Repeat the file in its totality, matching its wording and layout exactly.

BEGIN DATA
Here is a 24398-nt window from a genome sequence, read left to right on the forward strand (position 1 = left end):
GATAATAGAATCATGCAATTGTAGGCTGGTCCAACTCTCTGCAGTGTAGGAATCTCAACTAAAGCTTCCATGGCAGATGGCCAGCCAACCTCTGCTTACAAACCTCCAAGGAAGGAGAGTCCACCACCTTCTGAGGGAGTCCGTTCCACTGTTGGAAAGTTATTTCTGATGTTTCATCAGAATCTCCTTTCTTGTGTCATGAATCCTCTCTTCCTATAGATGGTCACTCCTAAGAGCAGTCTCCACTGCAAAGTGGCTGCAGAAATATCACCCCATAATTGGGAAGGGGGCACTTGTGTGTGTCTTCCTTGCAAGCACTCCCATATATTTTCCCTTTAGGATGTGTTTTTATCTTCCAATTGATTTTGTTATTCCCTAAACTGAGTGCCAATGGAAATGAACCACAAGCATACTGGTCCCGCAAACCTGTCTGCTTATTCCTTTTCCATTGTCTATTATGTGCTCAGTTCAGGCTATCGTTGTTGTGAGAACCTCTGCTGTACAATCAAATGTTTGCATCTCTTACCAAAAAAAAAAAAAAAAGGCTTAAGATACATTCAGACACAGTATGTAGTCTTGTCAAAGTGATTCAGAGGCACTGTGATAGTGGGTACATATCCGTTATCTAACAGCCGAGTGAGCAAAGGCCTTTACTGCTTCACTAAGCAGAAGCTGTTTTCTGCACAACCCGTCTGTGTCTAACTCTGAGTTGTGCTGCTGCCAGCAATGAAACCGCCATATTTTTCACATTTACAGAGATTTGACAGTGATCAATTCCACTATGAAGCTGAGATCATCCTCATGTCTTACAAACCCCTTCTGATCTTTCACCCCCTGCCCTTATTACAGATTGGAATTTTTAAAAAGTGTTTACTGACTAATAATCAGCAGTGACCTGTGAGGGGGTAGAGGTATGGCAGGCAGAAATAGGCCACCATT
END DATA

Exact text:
Here is a 24398-nt window from a genome sequence, read left to right on the forward strand (position 1 = left end):
GATAATAGAATCATGCAATTGTAGGCTGGTCCAACTCTCTGCAGTGTAGGAATCTCAACTAAAGCTTCCATGGCAGATGGCCAGCCAACCTCTGCTTACAAACCTCCAAGGAAGGAGAGTCCACCACCTTCTGAGGGAGTCCGTTCCACTGTTGGAAAGTTATTTCTGATGTTTCATCAGAATCTCCTTTCTTGTGTCATGAATCCTCTCTTCCTATAGATGGTCACTCCTAAGAGCAGTCTCCACTGCAAAGTGGCTGCAGAAATATCACCCCATAATTGGGAAGGGGGCACTTGTGTGTGTCTTCCTTGCAAGCACTCCCATATATTTTCCCTTTAGGATGTGTTTTTATCTTCCAATTGATTTTGTTATTCCCTAAACTGAGTGCCAATGGAAATGAACCACAAGCATACTGGTCCCGCAAACCTGTCTGCTTATTCCTTTTCCATTGTCTATTATGTGCTCAGTTCAGGCTATCGTTGTTGTGAGAACCTCTGCTGTACAATCAAATGTTTGCATCTCTTACCAAAAAAAAAAAAAAAAGGCTTAAGATACATTCAGACACAGTATGTAGTCTTGTCAAAGTGATTCAGAGGCACTGTGATAGTGGGTACATATCCGTTATCTAACAGCCGAGTGAGCAAAGGCCTTTACTGCTTCACTAAGCAGAAGCTGTTTTCTGCACAACCCGTCTGTGTCTAACTCTGAGTTGTGCTGCTGCCAGCAATGAAACCGCCATATTTTTCACATTTACAGAGATTTGACAGTGATCAATTCCACTATGAAGCTGAGATCATCCTCATGTCTTACAAACCCCTTCTGATCTTTCACCCCCTGCCCTTATTACAGATTGGAATTTTTAAAAAGTGTTTACTGACTAATAATCAGCAGTGACCTGTGAGGGGGTAGAGGTATGGCAGGCAGAAATAGGCCACCATT